Po-Ru Loh, Mark Lipson, Nick Patterson, Priya Moorjani, Joseph K Pickrell, David Reich, Bonnie Berger
(Submitted on 1 Nov 2012)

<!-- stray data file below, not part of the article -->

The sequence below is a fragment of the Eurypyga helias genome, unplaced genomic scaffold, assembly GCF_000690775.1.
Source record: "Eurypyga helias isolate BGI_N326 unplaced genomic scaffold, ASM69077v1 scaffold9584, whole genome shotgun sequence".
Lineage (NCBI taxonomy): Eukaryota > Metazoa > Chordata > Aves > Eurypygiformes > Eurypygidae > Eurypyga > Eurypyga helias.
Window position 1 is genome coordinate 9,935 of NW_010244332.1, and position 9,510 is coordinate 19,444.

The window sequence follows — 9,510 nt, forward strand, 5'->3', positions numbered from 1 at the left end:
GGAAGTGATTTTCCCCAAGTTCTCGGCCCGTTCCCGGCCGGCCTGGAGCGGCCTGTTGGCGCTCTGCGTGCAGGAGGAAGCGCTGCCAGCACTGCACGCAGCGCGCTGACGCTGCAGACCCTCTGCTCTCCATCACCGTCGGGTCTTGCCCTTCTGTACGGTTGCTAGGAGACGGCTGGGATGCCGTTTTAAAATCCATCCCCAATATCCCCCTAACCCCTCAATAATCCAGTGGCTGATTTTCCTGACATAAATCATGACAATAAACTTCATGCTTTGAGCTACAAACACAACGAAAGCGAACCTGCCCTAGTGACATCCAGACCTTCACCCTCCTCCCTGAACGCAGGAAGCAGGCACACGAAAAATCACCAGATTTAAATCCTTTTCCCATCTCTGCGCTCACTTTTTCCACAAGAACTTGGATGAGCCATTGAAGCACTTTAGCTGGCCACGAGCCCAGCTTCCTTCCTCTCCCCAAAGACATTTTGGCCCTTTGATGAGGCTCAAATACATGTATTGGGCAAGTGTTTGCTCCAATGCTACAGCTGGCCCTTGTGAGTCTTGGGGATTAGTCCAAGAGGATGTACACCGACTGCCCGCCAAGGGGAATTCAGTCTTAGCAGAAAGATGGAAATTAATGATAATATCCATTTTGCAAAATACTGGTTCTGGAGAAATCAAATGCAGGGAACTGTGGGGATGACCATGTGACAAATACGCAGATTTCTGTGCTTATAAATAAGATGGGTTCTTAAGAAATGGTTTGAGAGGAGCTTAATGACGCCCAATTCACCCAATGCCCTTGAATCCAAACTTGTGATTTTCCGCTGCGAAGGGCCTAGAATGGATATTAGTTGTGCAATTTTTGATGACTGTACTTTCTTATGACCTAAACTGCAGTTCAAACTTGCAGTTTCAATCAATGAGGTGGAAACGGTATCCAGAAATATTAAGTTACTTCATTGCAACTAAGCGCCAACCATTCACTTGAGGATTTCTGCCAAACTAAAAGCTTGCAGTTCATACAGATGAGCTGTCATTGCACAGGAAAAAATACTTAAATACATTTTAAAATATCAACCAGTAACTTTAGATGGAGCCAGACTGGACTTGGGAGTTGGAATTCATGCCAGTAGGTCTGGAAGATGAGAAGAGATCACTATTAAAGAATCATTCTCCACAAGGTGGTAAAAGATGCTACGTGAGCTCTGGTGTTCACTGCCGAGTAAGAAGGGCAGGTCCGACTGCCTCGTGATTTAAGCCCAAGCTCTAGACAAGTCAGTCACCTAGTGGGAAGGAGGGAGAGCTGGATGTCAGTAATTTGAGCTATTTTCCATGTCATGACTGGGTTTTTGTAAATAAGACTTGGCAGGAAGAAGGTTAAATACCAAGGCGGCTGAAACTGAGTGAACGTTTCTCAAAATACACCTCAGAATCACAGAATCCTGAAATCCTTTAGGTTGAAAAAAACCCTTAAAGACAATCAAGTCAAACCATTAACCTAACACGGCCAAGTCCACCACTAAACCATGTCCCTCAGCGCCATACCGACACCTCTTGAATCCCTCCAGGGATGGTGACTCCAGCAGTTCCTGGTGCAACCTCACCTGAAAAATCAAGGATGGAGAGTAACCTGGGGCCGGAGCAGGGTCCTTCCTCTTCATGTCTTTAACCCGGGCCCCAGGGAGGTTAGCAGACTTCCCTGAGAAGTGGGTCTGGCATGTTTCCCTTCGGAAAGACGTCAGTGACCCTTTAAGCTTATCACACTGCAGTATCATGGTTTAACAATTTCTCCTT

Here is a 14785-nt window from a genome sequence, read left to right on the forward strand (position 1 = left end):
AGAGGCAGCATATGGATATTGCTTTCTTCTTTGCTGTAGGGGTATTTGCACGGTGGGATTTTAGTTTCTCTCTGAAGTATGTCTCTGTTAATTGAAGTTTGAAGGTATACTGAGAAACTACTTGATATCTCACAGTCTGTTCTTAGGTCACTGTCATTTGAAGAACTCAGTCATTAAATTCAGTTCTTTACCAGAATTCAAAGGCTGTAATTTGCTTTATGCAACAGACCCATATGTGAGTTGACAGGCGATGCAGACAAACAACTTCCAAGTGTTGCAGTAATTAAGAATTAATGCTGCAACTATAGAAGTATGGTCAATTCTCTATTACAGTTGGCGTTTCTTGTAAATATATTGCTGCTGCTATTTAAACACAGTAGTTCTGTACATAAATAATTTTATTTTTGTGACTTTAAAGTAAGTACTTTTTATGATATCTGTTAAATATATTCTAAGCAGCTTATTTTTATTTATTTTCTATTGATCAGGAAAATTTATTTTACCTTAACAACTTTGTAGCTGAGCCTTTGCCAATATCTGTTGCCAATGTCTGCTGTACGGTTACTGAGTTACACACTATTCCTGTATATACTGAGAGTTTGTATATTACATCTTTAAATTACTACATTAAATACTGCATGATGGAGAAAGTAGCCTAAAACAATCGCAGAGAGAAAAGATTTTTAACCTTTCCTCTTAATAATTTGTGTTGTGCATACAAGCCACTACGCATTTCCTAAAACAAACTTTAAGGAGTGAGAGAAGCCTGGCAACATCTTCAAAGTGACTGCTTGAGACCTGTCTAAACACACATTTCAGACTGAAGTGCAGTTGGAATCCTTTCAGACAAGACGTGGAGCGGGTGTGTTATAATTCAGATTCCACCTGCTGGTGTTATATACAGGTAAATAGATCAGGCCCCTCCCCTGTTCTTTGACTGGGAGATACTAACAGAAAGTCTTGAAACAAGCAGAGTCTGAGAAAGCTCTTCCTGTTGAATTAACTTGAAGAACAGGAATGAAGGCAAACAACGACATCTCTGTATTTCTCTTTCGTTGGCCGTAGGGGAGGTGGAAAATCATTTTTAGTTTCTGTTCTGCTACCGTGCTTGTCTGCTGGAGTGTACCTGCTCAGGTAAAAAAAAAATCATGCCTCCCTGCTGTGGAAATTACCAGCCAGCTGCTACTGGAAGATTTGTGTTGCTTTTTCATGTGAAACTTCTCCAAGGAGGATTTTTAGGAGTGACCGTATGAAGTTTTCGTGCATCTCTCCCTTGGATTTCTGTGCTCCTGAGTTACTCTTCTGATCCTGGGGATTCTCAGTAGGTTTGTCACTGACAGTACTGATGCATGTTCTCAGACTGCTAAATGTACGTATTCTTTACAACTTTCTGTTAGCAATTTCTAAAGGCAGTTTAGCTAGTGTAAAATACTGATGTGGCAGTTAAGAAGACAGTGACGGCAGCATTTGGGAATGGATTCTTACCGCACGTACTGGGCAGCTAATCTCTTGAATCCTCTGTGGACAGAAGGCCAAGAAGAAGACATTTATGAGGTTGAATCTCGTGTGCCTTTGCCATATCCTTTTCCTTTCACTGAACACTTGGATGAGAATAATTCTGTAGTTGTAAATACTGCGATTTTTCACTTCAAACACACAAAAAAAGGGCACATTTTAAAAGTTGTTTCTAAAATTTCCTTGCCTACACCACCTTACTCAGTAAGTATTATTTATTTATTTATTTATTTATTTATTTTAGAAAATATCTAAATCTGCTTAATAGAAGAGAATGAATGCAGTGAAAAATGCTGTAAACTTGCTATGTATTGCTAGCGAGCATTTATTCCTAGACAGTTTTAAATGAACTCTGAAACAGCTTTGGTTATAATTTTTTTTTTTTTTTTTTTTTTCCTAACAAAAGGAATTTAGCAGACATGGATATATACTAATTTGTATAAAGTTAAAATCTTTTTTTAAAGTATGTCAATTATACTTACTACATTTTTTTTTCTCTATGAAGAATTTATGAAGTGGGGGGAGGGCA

Long-range migrations and the resulting admixture between populations have been an important force shaping human genetic diversity. Most existing methods for detecting and reconstructing historical admixture events are based on allele frequency divergences or patterns of ancestry segments in chromosomes of admixed individuals. An emerging new approach harnesses the exponential decay of admixture-induced linkage disequilibrium (LD) as a function of genetic distance. Here, we comprehensively develop LD-based inference into a versatile tool for investigating admixture. We present a new weighted LD statistic that can be used to infer mixture proportions as well as dates with fewer constraints on reference populations than previous methods. We define an LD-based three-population test for admixture and identify scenarios in which it can detect admixture that previous formal tests cannot. We further show that we can discover phylogenetic relationships between populations by comparing weighted LD curves obtained using a suite of references. Finally, we describe several improvements to the computation and fitting of weighted LD curves that greatly increase the robustness and speed of the computation. We implement all of these advances in a software package, ALDER, which we validate in simulations and apply to test for admixture among all populations from the Human Genome Diversity Project (HGDP), highlighting insights into the admixture history of Central African Pygmies, Sardinians, and Japanese.